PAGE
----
The ’99 was notable for its great structure, truly a wine of elegance and class, a sophisticated Zinfandel. “It smells like grapes and earth,” we wrote in our notes. “Black cherries, chocolate, black pepper.”
Some of our notes on the ’88: “Smells like crushed dried rose petals. Still quite vibrant on the nose, but clearly some age. It’s kind of dusty. Great acidity, tobacco and tar. Like sipping wine through a straw in the ground. This is the best. It has great acidity at the beginning, middle and end that just knits everything together. There’s still plenty of fruit. It’s not too old but it’s also not going to get better. It’s bright. It’s a beauty. It’s not fragile. There’s a certain hardness about it that is surprising and very attractive. So easy to drink. Elegant. A beautiful wine, even now.”
And, by the way, it was just 13 percent alcohol, low by today’s standards.
So where does Zinfandel go from here? Peterson, who helped found Zinfandel Advocates and Producers, said he went to its most recent large tasting and was pleased. “The Zinfandel world is beginning to pull its horns back in terms of the big, sweet, overripe wines,” he said. “I was pleasantly surprised this year when I went around and tasted all the wines that a majority of them had more vibrance and life and didn’t have some of the things I’ve come to dislike. The trend is back toward making more balanced, more soulful vineyard-designated wines that come from a place.”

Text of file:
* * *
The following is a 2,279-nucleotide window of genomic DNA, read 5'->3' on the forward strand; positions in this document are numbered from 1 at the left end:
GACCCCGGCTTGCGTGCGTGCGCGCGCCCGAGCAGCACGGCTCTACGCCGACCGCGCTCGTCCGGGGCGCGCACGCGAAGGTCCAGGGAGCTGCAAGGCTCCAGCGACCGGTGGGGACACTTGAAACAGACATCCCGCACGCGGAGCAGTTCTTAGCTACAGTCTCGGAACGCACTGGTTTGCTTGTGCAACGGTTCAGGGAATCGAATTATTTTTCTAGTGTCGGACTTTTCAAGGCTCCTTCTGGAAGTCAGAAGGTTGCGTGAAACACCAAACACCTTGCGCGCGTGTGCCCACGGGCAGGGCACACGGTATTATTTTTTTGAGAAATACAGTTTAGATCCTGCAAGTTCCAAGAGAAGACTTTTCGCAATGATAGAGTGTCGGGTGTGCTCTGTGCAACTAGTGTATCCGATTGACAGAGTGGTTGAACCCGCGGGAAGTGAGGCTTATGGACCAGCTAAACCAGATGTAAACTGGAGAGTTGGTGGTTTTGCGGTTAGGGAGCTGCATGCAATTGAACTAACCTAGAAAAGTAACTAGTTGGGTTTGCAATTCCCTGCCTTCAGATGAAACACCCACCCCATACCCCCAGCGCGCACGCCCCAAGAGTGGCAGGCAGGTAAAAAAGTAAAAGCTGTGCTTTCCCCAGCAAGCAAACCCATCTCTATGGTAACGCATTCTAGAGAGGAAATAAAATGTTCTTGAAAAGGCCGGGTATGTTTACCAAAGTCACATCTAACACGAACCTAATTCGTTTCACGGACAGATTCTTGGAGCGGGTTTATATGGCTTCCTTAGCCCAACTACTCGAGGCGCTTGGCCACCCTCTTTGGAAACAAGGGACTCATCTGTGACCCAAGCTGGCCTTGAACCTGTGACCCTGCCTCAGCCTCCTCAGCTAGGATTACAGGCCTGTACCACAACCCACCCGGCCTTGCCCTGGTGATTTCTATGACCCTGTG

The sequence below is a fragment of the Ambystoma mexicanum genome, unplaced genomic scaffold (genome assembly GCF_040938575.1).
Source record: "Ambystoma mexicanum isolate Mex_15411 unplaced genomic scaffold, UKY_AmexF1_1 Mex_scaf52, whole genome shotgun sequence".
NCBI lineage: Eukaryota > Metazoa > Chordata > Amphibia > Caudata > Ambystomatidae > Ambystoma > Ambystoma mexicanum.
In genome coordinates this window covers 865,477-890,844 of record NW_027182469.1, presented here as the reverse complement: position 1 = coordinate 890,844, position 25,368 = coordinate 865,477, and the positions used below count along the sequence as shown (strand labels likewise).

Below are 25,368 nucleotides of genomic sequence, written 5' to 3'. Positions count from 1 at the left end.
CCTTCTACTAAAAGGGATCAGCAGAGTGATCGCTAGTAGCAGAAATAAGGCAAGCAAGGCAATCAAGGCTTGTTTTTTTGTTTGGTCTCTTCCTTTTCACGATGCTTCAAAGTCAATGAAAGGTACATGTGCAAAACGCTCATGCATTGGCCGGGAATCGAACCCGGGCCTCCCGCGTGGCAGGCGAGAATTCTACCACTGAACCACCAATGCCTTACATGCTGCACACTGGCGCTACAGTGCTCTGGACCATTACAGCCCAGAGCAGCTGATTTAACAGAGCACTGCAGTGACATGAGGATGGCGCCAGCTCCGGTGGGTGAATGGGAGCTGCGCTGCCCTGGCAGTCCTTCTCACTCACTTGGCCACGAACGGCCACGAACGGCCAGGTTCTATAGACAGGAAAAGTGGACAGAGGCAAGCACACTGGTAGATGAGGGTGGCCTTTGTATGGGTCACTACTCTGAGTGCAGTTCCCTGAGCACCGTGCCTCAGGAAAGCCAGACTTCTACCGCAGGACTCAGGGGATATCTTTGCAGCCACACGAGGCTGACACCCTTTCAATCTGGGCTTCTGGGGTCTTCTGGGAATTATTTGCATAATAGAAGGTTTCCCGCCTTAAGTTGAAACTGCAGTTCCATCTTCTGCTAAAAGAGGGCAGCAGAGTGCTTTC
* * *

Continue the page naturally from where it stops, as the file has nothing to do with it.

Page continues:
In 2013 in Sonoma, Peterson started Once and Future Wines, where he makes 3,200 cases – including Zinfandel, naturally -- by hand. “I absolutely love what I do,” he said. “Ravenswood became a million-case winery. And when you’re running a million-case winery you don’t actually make wine anymore. You don’t really get your hands dirty. Really what I wanted to do was make wine – physically make wine again. And I wanted to work with the vineyards I loved. So I’ve gone back to really primitive winemaking. I resurrected some of the redwood fermenters I put in cold storage in 2001, the same ones I made wine in in 1994. In many ways I’m making wine for me.”